[openssl-users] [openssl-dev] Proposed cipher changes for post-1.0.2

Michael Wojcik Michael.Wojcik at microfocus.com
Wed Feb 11 18:16:06 UTC 2015

> From: openssl-users [mailto:openssl-users-bounces at openssl.org] On Behalf
> Of Salz, Rich
> Sent: Wednesday, February 11, 2015 10:47
> To: openssl-users at openssl.org; openssl-dev at openssl.org
> Subject: Re: [openssl-users] [openssl-dev] Proposed cipher changes for
> post-1.0.2
> > I agree with Viktor. His suggestion (keep RC4 in MEDIUM, suppress it
> > explicilty in DEFAULT) is a good one that maintains important backward
> > compatibility while providing the desired removal of RC4 by default. There's
> > no advantage to moving RC4 to LOW.
> Sure there is:  it's an accurate description of the quality of protection
> provided by the algorithm. :)

Hobgoblin consistency.

> It's also compatible with our documentation, which as was pointed out,
> always uses the word "currently" to describe the magic keywords.

Hobgoblins everywhere. And by that argument, any action is equally "compatible" with the documentation.

> And it's also planned for the next version which won't be available until near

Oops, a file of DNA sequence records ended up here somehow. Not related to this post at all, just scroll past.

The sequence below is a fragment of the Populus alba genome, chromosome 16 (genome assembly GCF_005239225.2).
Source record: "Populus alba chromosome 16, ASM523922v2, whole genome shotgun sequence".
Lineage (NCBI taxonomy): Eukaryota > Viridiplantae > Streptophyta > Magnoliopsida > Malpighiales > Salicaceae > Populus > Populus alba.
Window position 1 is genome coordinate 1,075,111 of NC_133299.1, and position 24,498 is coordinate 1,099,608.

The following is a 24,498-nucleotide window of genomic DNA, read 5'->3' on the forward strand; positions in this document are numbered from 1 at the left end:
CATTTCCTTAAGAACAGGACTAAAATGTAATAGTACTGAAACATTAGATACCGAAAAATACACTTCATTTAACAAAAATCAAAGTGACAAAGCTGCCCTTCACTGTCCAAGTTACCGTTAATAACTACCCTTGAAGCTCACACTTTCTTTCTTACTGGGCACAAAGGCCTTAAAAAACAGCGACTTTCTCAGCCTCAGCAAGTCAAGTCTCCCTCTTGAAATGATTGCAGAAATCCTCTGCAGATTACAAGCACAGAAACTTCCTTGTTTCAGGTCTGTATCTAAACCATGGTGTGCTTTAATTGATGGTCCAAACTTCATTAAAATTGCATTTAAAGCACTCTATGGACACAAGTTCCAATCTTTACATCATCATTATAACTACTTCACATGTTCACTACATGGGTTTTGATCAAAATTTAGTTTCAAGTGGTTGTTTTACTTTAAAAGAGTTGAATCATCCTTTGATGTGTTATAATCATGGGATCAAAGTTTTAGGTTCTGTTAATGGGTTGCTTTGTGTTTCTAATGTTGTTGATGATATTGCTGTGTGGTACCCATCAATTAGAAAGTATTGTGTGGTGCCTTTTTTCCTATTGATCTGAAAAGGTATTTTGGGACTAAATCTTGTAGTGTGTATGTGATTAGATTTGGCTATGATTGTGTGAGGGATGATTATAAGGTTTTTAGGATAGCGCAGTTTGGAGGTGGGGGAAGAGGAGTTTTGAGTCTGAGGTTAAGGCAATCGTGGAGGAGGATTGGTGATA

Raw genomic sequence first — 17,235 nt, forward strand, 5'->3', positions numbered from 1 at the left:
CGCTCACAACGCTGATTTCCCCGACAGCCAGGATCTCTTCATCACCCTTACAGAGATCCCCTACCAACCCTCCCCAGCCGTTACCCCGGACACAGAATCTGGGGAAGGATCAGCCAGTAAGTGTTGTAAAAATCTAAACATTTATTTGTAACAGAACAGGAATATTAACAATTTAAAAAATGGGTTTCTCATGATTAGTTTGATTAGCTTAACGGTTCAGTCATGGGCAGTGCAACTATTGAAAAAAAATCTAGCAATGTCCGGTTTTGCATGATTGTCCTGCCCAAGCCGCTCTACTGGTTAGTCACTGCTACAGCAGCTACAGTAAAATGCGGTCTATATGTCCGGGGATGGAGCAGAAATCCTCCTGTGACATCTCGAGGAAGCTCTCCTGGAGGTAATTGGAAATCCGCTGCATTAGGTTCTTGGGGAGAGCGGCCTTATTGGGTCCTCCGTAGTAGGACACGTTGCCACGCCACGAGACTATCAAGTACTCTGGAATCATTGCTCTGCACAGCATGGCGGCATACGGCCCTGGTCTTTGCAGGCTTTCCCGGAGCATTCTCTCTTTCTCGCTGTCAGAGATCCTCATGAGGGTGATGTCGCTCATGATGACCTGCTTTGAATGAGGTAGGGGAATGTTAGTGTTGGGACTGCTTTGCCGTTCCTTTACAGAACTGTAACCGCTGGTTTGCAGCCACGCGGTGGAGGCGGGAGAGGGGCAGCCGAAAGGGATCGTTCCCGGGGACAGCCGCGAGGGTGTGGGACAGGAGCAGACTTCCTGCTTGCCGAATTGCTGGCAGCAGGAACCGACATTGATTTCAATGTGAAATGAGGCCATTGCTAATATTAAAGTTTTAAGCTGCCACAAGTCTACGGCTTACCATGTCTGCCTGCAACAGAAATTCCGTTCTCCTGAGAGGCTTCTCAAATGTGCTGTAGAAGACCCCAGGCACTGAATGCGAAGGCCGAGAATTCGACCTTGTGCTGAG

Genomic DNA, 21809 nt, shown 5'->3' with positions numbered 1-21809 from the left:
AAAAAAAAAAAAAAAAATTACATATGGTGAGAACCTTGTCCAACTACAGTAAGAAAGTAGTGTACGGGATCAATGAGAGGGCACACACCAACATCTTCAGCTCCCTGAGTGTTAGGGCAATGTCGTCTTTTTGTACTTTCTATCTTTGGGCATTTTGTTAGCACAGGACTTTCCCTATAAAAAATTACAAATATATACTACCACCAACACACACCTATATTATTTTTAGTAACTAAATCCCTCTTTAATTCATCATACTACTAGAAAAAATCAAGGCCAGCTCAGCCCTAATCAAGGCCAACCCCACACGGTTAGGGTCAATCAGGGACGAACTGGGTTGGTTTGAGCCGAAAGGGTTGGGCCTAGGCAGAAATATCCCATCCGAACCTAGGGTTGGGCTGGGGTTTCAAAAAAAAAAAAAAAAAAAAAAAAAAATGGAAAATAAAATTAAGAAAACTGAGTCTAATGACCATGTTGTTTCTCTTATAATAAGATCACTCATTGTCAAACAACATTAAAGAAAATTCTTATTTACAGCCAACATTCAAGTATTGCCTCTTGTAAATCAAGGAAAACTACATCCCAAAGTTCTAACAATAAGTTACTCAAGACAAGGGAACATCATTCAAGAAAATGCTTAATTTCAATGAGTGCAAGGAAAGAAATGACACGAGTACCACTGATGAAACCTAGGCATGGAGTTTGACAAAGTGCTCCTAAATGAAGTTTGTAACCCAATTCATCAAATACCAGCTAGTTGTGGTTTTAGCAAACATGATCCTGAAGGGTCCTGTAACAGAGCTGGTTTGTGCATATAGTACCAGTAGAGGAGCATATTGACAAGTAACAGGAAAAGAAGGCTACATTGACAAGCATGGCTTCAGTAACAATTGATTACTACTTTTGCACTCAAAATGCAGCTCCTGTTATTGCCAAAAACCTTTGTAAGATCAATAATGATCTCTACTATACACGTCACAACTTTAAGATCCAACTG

> the end of the year.

I'm not sure why that's relevant.

> And it's also compliant with the expected publication of the IETF RFC's that
> talk about TLS configuration and attacks.

Frankly, that's rubbish. OpenSSL cipher lists are not "compliant" with RFCs because RFCs don't specify OpenSSL cipher lists. It's an entirely specious justification. And even if it weren't, explicitly disabling RC4 in the DEFAULT list would "comply" with the RFC.

> Postfix can work lay the groundwork to be future-compliant by changing its
> default configuration to be HIGH:MEDIUM:RC4.

All sorts of things can be done. Clearly, in the Brave New World of well-funded OpenSSL, they'll have to be, because it's apparent that we're going to see a lot of disruptive change made on the flimsiest of pretexts, with objections from the user community brushed aside. That's your prerogative, of course, and anyone's free to fork OpenSSL. But it's a shame.

Michael Wojcik
Technology Specialist, Micro Focus


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